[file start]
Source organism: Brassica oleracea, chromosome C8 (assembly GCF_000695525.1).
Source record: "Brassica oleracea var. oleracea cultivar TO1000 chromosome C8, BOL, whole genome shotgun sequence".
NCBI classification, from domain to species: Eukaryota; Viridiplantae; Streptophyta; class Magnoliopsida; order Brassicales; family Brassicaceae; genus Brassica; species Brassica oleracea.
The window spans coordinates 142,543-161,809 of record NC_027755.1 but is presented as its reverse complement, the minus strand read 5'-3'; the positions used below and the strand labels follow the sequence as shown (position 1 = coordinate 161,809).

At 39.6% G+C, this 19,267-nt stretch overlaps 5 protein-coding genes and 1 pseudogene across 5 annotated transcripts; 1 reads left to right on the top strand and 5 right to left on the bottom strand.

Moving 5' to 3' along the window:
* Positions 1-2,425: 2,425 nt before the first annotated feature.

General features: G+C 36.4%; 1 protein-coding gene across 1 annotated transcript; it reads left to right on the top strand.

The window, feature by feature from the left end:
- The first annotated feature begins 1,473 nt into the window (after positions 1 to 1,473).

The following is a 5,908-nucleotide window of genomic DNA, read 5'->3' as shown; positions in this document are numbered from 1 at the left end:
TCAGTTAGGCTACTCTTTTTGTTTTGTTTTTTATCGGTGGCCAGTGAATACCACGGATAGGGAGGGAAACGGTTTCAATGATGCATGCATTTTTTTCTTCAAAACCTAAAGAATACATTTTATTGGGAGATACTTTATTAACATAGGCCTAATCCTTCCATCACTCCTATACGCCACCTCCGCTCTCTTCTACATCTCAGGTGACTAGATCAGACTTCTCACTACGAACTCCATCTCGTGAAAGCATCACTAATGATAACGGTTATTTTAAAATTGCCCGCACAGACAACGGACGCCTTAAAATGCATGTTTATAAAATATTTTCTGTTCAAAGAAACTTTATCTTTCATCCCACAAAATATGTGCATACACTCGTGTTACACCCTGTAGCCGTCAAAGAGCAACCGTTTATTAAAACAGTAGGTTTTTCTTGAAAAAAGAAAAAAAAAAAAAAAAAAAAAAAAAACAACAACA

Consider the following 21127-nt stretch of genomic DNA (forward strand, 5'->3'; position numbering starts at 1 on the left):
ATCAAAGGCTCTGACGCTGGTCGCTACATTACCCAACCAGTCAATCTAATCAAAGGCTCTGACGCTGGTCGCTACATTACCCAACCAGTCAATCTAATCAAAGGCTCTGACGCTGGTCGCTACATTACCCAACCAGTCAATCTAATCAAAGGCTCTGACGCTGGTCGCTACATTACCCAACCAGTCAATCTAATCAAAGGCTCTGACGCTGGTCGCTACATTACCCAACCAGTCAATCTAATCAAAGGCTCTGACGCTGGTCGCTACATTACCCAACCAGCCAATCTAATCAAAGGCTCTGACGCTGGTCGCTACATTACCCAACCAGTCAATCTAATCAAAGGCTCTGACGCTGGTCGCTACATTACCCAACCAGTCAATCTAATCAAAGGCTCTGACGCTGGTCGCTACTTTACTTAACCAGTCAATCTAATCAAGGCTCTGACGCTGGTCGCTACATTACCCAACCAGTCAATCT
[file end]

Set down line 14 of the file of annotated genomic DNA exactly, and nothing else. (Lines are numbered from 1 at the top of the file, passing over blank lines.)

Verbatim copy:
ATCAAAGGCTCTGACGCTGGTCGCTACATTACCCAACCAGTCAATCTAATCAAAGGCTCTGACGCTGGTCGCTACATTACCCAACCAGTCAATCTAATCAAAGGCTCTGACGCTGGTCGCTACATTACCCAACCAGTCAATCTAATCAAAGGCTCTGACGCTGGTCGCTACATTACCCAACCAGTCAATCTAATCAAAGGCTCTGACGCTGGTCGCTACATTACCCAACCAGTCAATCTAATCAAAGGCTCTGACGCTGGTCGCTACATTACCCAACCAGCCAATCTAATCAAAGGCTCTGACGCTGGTCGCTACATTACCCAACCAGTCAATCTAATCAAAGGCTCTGACGCTGGTCGCTACATTACCCAACCAGTCAATCTAATCAAAGGCTCTGACGCTGGTCGCTACTTTACTTAACCAGTCAATCTAATCAAGGCTCTGACGCTGGTCGCTACATTACCCAACCAGTCAATCT